WASHINGTON - Late on a January afternoon five years ago, Benetta Wilson was driving her 1997 Ford Explorer on Interstate 8 a few miles east of San Diego. A tragic accident left her a paraplegic. Let me quote from the opinion of Justice Gilbert Nares last July in the California Court of Appeal:
"Suddenly, Mrs. Wilson saw what appeared to be a metal object break loose from a motor home in front of her and bounce directly toward her windshield. As she swerved to avoid the object, the wheels on the passenger side lifted from the road, and the Explorer went out of control. The vehicle fishtailed multiple times across lanes and rolled 4 1/2 times, coming to rest on its roof on the road's shoulder ...
"As the Explorer rolled, the roof's pillars and rails crumpled, and the roof crushed down more than 10 inches, causing severe injuries to Mrs. Wilson. Inside the vehicle, she hung upside down from her seatbelt, in 'crushing, unbelievable pain,' gasping for breath and feeling as if her life were fading away ...
"The compressive forces from the collapsing roof fractured and severed Mrs. Wilson's spine at the T12 level, where the thoracic and lumbar regions meet. She will never recover sensation or function below the level of the injury. In addition to the vertebral fractures, the spinal sac was damaged, causing leaking of cerebral spinal fluid, and portions of the spinal cord and nerve root were pulverized ...
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"Mrs. Wilson's resulting paraplegia ended her active life and forced her to painfully relearn basic aspects of daily living, some of which she will never regain. She lives in severe and constant pain. ... Before the accident, Mrs. Wilson was an active, athletic, outdoors woman, with a black belt in martial arts. She often camped and hiked with her family, backpacked with Girls and Boy Scouts, and did projects at Mission Trails Regional Park. She and her husband took dancing lessons, traveled and took walks. She no longer can engage in any of the lifestyle activities she once enjoyed. ...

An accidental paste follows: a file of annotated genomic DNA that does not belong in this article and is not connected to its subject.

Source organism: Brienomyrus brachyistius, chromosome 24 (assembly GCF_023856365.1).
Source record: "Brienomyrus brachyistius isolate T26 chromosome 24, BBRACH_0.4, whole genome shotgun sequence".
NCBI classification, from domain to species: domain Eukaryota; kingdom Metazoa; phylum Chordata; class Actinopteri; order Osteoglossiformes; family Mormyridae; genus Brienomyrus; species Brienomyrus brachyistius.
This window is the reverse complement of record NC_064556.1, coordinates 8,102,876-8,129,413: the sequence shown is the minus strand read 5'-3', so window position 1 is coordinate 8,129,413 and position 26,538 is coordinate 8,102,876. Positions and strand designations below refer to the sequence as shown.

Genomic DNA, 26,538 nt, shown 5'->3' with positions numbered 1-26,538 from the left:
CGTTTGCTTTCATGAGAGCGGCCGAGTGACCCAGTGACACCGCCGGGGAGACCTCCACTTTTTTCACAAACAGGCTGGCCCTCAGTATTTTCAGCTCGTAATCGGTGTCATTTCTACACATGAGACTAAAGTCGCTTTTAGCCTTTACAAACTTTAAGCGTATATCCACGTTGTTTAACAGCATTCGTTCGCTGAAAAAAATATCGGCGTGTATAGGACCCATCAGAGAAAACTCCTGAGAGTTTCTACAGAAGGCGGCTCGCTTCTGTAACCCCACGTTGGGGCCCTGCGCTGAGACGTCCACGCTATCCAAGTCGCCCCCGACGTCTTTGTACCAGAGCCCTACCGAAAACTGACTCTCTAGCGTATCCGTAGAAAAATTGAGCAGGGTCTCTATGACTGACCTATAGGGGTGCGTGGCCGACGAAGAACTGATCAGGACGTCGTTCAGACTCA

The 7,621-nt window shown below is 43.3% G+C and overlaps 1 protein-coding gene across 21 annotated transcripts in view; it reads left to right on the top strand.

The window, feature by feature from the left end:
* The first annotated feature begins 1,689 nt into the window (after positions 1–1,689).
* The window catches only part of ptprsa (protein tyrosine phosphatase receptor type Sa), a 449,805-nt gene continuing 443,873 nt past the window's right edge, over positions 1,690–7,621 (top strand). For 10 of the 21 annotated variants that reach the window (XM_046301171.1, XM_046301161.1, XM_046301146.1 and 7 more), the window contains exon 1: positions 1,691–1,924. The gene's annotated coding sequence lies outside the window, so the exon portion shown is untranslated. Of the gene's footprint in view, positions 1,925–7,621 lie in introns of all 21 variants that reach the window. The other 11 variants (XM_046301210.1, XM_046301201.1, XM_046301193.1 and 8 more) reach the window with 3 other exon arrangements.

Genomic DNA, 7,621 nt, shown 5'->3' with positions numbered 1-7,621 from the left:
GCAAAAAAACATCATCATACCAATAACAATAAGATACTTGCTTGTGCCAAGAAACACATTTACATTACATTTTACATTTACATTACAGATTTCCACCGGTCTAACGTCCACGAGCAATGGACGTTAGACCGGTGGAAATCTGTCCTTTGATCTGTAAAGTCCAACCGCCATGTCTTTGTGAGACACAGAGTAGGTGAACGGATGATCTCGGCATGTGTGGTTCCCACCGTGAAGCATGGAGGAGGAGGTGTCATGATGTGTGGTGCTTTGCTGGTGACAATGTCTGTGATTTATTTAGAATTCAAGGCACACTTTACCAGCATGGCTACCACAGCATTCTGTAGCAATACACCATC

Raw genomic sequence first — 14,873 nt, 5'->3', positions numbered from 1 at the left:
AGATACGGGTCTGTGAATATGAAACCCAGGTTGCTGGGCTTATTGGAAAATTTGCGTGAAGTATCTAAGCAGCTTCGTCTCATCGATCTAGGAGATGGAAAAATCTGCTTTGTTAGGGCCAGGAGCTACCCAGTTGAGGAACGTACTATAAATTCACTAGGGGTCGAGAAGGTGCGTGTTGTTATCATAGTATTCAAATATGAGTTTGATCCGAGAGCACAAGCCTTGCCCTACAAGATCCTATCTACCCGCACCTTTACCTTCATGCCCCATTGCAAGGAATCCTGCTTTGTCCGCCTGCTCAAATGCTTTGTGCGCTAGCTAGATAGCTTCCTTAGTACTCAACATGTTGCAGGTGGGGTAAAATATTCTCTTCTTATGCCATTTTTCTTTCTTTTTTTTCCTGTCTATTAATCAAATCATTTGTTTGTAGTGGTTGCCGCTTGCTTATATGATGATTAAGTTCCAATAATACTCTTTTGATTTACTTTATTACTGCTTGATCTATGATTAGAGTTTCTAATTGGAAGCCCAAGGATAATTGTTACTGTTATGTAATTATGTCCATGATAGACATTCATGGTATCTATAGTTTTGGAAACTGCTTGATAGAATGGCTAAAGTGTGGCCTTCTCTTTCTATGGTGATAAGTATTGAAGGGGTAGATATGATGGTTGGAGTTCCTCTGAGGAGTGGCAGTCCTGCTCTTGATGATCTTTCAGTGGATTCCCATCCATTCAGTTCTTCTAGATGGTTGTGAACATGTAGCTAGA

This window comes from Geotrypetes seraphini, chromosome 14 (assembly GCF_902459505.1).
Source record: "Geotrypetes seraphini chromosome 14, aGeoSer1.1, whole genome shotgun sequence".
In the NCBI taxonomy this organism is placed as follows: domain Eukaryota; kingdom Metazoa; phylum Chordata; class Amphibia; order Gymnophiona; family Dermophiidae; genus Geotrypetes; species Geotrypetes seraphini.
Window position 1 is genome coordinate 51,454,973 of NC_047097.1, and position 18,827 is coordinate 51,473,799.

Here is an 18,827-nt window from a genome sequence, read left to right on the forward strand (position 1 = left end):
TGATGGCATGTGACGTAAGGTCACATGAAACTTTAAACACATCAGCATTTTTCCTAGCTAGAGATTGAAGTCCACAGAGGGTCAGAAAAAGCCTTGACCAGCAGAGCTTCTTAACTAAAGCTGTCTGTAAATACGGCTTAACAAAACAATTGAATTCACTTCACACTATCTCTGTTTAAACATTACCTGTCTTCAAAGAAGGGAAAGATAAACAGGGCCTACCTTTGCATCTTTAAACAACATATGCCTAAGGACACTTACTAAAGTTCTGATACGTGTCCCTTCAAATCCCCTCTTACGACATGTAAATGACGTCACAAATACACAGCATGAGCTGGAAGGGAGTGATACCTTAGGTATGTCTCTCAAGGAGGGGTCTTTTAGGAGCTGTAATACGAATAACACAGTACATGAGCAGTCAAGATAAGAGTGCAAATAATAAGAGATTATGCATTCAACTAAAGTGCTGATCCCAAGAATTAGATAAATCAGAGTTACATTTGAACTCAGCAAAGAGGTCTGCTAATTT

"The injuries to his wife dramatically changed Mr. Wilson's life as well. The Wilsons no longer share the physical relationship they had prior to the accident. Instead, he is now her caregiver and must assist her with the most personal of care, including showering and catheterizing her."
There is much more. This was a life-destroying accident.
The Wilsons sued Ford Motor Co. and its San Diego dealer. A state jury brought in a judgment against them of $368 million in combined compensatory and punitive damages. The trial judge reduced the award to $150 million. The Court of Appeal trimmed this back to $78 million. From that reduced judgment, Ford now appeals to the Supreme Court.
In pursuing the case to the nation's highest court, Ford has marshaled an impressive cast of a dozen appellate lawyers, headed by former solicitor general Theodore Olson. The National Chamber of Commerce, the Alliance of Automobile Manufacturers and the Product Liability Advisory Council have pitched in with amicus support. Together they contend that the California court's interpretation of product liability "renders California law so vague as applied to product design that manufacturers have no idea what conduct in hindsight might be deemed 'malicious' and thus subject them to punishment."
Before this trial, counsel assert, "11 Ford Explorer cases involving similar claims had gone to judgment, and in all 11 cases judgment was entered in favor of Ford." Since the trial, Ford has won similar cases in Mississippi and West Virginia. In the California case at hand, the company charges that the trial court ignored evidence that the Explorer "had one of the best rollover rates compared to other SUVs in its class." Ford had presented voluminous expert testimony on industry standards for such vehicles, but the appellate court had ruled that "compliance with industry standards or custom was irrelevant not only to the issue of defect, but also to punitive damages."
In sum, Justice Nares' award of damages "flatly contravenes the Due Process Clause's prohibition on punishments based on standards that are so vague that they neither meaningfully inform the defendant of what conduct is proscribed nor prevent the arbitrary infliction of punishment."
There was persuasive testimony in this case that if Ford executives had been willing to make a $20 improvement in the Explorer's wheel design, the accident that crippled Benetta Wilson might not have happened. Frugality won, and Benetta Wilson lost. Justice Kilpatrick, meaning me, would let the judgment stand. A better case can be found for revisiting an eternal question: How much is too much? And how much is not enough?
James Kilpatrick, a columnist for Universal Press Syndicate, can be reached at firstname.lastname@example.org.